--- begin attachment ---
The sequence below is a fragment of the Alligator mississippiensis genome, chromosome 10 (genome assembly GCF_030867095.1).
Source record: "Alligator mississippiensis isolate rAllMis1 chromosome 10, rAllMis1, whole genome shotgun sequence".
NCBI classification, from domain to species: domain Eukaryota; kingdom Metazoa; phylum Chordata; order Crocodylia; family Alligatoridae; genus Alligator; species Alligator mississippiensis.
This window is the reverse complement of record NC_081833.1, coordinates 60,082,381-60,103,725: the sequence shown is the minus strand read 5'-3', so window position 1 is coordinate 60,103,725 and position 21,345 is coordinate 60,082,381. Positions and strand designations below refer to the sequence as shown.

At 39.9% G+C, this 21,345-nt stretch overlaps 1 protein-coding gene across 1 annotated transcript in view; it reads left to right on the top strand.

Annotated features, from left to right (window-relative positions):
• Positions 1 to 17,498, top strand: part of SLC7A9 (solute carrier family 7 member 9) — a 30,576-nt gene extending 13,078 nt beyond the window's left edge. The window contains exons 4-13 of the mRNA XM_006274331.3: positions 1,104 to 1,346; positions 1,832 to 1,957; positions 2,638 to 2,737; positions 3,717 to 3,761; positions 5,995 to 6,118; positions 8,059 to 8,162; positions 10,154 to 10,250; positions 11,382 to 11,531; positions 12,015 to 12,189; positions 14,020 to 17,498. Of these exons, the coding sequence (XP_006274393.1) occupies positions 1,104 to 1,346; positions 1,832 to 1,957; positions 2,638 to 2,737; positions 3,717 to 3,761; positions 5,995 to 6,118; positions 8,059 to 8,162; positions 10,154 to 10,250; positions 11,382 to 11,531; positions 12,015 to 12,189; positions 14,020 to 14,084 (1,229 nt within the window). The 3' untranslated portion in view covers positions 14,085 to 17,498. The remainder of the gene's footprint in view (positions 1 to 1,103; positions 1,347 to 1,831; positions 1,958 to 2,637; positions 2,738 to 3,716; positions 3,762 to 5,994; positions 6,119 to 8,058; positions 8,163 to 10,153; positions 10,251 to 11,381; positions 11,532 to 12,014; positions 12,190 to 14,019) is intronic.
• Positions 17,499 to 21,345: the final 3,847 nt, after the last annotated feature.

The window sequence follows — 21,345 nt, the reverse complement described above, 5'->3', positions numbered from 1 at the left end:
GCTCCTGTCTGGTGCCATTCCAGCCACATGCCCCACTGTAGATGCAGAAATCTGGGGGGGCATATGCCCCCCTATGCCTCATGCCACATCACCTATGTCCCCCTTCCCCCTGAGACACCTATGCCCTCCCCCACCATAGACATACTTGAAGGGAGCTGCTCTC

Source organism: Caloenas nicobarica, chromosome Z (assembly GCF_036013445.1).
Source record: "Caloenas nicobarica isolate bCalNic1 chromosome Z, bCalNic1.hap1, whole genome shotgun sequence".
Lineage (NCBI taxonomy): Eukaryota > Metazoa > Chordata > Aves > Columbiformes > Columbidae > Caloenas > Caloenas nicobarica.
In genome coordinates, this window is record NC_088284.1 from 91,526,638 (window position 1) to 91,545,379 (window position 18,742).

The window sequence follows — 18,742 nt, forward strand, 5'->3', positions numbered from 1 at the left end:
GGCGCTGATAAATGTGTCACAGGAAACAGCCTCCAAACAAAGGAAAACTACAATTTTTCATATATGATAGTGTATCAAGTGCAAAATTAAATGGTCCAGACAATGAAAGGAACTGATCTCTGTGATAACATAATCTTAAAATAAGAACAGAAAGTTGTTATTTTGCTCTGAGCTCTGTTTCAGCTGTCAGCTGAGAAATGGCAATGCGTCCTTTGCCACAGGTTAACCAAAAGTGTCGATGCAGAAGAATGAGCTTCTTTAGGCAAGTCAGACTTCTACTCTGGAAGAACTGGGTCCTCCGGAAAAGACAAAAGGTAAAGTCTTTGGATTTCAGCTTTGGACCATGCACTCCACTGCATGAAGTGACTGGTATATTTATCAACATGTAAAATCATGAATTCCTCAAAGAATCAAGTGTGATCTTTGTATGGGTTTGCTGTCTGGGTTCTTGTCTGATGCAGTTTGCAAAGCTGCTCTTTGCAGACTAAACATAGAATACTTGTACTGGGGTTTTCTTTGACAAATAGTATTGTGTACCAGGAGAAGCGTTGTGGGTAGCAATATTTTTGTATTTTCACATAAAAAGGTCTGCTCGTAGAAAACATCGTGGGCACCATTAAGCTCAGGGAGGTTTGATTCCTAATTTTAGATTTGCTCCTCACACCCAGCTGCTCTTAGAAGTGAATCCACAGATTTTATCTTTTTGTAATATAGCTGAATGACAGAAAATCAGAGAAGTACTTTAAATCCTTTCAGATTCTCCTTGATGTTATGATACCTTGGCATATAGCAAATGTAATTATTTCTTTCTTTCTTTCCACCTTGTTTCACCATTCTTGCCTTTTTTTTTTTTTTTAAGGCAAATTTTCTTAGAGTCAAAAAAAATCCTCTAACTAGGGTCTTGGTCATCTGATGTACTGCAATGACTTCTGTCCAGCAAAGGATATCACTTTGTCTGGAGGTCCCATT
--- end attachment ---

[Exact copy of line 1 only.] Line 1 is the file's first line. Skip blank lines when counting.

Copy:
The sequence below is a fragment of the Alligator mississippiensis genome, chromosome 10 (genome assembly GCF_030867095.1).